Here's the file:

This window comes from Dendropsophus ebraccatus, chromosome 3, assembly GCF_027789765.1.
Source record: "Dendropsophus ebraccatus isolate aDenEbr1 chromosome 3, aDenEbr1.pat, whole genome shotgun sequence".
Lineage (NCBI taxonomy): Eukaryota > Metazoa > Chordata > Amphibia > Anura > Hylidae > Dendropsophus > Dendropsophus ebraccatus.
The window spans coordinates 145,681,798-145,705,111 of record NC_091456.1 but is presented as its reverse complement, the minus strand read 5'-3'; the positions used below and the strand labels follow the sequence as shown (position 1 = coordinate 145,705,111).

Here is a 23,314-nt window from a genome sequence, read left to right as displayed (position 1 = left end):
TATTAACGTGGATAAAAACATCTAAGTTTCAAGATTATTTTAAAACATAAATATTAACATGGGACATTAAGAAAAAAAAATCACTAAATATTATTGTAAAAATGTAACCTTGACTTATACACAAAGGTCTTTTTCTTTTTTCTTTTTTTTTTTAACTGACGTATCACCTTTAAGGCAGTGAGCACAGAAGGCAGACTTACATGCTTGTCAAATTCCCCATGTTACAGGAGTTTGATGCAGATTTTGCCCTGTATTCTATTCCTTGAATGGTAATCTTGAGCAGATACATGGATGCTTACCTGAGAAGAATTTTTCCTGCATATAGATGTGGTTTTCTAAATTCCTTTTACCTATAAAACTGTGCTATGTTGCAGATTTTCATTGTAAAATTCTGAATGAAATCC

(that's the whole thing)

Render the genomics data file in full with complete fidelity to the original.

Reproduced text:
This window comes from Dendropsophus ebraccatus, chromosome 3, assembly GCF_027789765.1.
Source record: "Dendropsophus ebraccatus isolate aDenEbr1 chromosome 3, aDenEbr1.pat, whole genome shotgun sequence".
Lineage (NCBI taxonomy): Eukaryota > Metazoa > Chordata > Amphibia > Anura > Hylidae > Dendropsophus > Dendropsophus ebraccatus.
The window spans coordinates 145,681,798-145,705,111 of record NC_091456.1 but is presented as its reverse complement, the minus strand read 5'-3'; the positions used below and the strand labels follow the sequence as shown (position 1 = coordinate 145,705,111).

Here is a 23,314-nt window from a genome sequence, read left to right as displayed (position 1 = left end):
TATTAACGTGGATAAAAACATCTAAGTTTCAAGATTATTTTAAAACATAAATATTAACATGGGACATTAAGAAAAAAAAATCACTAAATATTATTGTAAAAATGTAACCTTGACTTATACACAAAGGTCTTTTTCTTTTTTCTTTTTTTTTTTAACTGACGTATCACCTTTAAGGCAGTGAGCACAGAAGGCAGACTTACATGCTTGTCAAATTCCCCATGTTACAGGAGTTTGATGCAGATTTTGCCCTGTATTCTATTCCTTGAATGGTAATCTTGAGCAGATACATGGATGCTTACCTGAGAAGAATTTTTCCTGCATATAGATGTGGTTTTCTAAATTCCTTTTACCTATAAAACTGTGCTATGTTGCAGATTTTCATTGTAAAATTCTGAATGAAATCC